Grading contracts value labor and make it a central or sole determinant of grades. However, the labor of learning is not all the same; in writing courses, labor includes the work of producing writing, as well as the work of participation in class. This article, authored by a writing instructor and three former undergraduates, reflects on participation labor in a course that used a labor-based grading contract, Teaching Writing. We describe our attitudes and purposes going into the course, make observations about our labor during the class, and offer reflections on the impact of that labor after the class from our various subject positions: Gomes writes about assessing participation in Teaching Writing. Bellati describes how she was able to participate in a community of learners, Hope writes about developing skill around peer feedback, and LaFerriere describes how she was able to learn from peers and develop her knowledge of pedagogy. Our experiences suggest that participation labor in writing classes can be meaningful and that offering many structured options for participation can enable meaningful course engagements. Our narratives also suggest how experiences with contract grading can inform future teaching, learning, and professional activity.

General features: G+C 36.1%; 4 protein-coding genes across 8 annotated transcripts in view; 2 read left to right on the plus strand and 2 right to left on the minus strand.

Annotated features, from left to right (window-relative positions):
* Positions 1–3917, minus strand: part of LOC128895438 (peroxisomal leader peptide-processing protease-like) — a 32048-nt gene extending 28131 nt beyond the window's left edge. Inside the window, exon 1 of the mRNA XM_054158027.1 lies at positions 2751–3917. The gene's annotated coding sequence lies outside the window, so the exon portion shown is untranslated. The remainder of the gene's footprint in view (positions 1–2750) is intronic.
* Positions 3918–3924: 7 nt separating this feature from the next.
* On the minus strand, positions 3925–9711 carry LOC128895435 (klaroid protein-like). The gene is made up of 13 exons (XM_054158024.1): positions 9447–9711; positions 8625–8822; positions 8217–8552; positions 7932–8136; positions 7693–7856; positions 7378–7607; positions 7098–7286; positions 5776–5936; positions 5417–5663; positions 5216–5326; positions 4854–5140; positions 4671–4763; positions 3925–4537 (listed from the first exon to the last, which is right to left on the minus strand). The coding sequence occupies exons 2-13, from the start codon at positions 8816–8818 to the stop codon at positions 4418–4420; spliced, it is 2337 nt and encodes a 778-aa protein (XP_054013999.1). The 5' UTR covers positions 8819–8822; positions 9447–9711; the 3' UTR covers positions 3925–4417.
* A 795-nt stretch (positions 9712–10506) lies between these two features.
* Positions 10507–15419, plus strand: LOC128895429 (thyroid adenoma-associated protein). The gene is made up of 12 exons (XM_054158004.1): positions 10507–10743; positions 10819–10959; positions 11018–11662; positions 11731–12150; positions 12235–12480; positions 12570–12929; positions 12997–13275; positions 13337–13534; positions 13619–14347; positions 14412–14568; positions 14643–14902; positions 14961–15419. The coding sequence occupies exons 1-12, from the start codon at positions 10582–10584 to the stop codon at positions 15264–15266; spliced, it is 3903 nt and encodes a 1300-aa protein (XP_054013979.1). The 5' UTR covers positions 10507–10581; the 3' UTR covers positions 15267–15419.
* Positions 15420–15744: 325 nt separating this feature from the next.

Keywords: participation, meaningful, labor, grading contract, agency, SLAC